5293  (<xref target="compatibility.with.http.1.0.persistent.connections" />)
5294</t>
5295</section>
5296</section>
5297
5298<?BEGININC p1-messaging.abnf-appendix ?>
5299<section xmlns:x="http://purl.org/net/xml2rfc/ext" title="Collected ABNF" anchor="collected.abnf">
5300<figure>
5301<artwork type="abnf" name="p1-messaging.parsed-abnf">
5302<x:ref>BWS</x:ref> = OWS
5303
5304<x:ref>Connection</x:ref> = *( "," OWS ) connection-option *( OWS "," [ OWS
5305 connection-option ] )
5306<x:ref>Content-Length</x:ref> = 1*DIGIT
5307
5308<x:ref>HTTP-message</x:ref> = start-line *( header-field CRLF ) CRLF [ message-body
5309 ]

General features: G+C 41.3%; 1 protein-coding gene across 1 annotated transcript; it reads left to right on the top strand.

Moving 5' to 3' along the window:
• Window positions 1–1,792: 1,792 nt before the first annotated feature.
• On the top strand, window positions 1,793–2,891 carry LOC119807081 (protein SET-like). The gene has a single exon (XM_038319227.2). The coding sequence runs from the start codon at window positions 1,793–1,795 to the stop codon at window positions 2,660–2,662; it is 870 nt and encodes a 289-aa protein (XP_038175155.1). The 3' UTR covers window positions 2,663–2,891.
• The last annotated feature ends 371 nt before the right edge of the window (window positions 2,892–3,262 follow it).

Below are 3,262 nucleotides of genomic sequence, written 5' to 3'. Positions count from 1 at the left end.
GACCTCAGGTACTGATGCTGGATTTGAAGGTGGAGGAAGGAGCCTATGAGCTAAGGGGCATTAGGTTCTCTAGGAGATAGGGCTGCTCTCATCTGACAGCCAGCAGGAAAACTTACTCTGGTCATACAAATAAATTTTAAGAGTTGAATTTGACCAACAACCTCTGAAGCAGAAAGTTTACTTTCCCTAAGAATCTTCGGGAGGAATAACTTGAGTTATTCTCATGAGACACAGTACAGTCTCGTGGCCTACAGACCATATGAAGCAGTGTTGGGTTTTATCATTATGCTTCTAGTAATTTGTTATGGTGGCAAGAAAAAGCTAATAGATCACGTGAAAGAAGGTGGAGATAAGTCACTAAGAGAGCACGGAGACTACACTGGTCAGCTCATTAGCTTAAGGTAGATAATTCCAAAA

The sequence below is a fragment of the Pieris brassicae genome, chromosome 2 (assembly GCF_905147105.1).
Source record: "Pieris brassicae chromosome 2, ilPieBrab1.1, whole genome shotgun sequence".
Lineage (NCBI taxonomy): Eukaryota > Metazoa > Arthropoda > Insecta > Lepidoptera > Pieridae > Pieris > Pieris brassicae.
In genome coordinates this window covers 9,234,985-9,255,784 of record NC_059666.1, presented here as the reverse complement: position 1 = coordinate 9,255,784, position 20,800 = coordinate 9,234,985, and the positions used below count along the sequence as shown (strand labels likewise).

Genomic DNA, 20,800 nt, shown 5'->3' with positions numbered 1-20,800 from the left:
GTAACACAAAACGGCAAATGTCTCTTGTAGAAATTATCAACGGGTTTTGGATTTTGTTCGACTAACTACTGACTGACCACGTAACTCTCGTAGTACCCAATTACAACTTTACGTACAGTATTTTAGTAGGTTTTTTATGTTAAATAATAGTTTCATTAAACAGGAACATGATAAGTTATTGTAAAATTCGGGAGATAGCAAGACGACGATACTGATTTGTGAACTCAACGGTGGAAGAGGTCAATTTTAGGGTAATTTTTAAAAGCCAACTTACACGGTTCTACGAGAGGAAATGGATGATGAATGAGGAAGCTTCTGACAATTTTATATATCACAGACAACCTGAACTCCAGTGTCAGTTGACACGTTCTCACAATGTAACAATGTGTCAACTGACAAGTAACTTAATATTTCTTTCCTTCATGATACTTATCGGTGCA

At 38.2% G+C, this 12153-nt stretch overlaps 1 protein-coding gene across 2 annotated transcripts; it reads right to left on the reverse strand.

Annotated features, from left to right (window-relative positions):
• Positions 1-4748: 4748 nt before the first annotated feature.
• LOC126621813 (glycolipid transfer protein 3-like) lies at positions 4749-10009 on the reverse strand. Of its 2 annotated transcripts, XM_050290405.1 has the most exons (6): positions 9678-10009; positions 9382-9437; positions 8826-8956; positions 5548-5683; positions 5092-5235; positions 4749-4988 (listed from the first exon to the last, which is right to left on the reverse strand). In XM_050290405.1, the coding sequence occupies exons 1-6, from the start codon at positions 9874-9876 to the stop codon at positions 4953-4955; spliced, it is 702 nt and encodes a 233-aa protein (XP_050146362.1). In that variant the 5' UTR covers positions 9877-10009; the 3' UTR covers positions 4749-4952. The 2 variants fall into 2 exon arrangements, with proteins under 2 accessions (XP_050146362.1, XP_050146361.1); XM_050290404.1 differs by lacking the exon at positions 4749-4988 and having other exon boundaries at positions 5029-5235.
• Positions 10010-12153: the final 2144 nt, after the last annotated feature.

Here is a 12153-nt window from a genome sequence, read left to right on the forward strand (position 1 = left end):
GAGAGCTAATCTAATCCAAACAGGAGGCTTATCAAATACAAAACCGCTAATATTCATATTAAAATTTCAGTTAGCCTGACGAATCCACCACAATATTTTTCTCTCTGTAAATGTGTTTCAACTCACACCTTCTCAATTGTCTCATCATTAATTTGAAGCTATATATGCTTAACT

5310<x:ref>HTTP-name</x:ref> = %x48.54.54.50 ; HTTP
5311<x:ref>HTTP-version</x:ref> = HTTP-name "/" DIGIT "." DIGIT
5312<x:ref>Host</x:ref> = uri-host [ ":" port ]
5313
5314<x:ref>OWS</x:ref> = *( SP / HTAB )
5315
5316<x:ref>RWS</x:ref> = 1*( SP / HTAB )
5317
5318<x:ref>TE</x:ref> = [ ( "," / t-codings ) *( OWS "," [ OWS t-codings ] ) ]
5319<x:ref>Trailer</x:ref> = *( "," OWS ) field-name *( OWS "," [ OWS field-name ] )
5320<x:ref>Transfer-Encoding</x:ref> = *( "," OWS ) transfer-coding *( OWS "," [ OWS
5321 transfer-coding ] )
5322
5323<x:ref>URI-reference</x:ref> = &lt;URI-reference, defined in [RFC3986], Section 4.1&gt;
5324<x:ref>Upgrade</x:ref> = *( "," OWS ) protocol *( OWS "," [ OWS protocol ] )
5325
5326<x:ref>Via</x:ref> = *( "," OWS ) ( received-protocol RWS received-by [ RWS comment
5327 ] ) *( OWS "," [ OWS ( received-protocol RWS received-by [ RWS
5328 comment ] ) ] )
5329
5330<x:ref>absolute-URI</x:ref> = &lt;absolute-URI, defined in [RFC3986], Section 4.3&gt;
5331<x:ref>absolute-form</x:ref> = absolute-URI
5332<x:ref>absolute-path</x:ref> = 1*( "/" segment )